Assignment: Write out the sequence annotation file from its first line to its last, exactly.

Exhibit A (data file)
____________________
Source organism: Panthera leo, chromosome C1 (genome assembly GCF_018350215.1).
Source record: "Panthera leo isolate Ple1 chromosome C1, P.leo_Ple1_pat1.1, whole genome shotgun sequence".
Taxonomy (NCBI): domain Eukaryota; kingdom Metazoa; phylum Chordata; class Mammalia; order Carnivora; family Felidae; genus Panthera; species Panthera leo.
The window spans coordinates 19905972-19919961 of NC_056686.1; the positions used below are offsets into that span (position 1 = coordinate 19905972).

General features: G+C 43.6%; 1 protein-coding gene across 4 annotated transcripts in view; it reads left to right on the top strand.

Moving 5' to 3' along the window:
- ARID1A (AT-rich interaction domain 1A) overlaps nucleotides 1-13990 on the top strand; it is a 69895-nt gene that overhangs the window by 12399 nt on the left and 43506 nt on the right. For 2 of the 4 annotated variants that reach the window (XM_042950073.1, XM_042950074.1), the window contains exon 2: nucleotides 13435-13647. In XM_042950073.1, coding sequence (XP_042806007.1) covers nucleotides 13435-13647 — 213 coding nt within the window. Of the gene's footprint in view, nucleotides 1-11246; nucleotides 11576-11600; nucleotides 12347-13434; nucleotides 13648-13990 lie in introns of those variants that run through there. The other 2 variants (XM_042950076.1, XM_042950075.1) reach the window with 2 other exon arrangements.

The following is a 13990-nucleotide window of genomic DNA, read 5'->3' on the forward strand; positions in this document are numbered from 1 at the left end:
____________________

Source organism: Panthera leo, chromosome C1 (genome assembly GCF_018350215.1).
Source record: "Panthera leo isolate Ple1 chromosome C1, P.leo_Ple1_pat1.1, whole genome shotgun sequence".
Taxonomy (NCBI): domain Eukaryota; kingdom Metazoa; phylum Chordata; class Mammalia; order Carnivora; family Felidae; genus Panthera; species Panthera leo.
The window spans coordinates 19905972-19919961 of NC_056686.1; the positions used below are offsets into that span (position 1 = coordinate 19905972).

General features: G+C 43.6%; 1 protein-coding gene across 4 annotated transcripts in view; it reads left to right on the top strand.

Moving 5' to 3' along the window:
- ARID1A (AT-rich interaction domain 1A) overlaps nucleotides 1-13990 on the top strand; it is a 69895-nt gene that overhangs the window by 12399 nt on the left and 43506 nt on the right. For 2 of the 4 annotated variants that reach the window (XM_042950073.1, XM_042950074.1), the window contains exon 2: nucleotides 13435-13647. In XM_042950073.1, coding sequence (XP_042806007.1) covers nucleotides 13435-13647 — 213 coding nt within the window. Of the gene's footprint in view, nucleotides 1-11246; nucleotides 11576-11600; nucleotides 12347-13434; nucleotides 13648-13990 lie in introns of those variants that run through there. The other 2 variants (XM_042950076.1, XM_042950075.1) reach the window with 2 other exon arrangements.

The following is a 13990-nucleotide window of genomic DNA, read 5'->3' on the forward strand; positions in this document are numbered from 1 at the left end: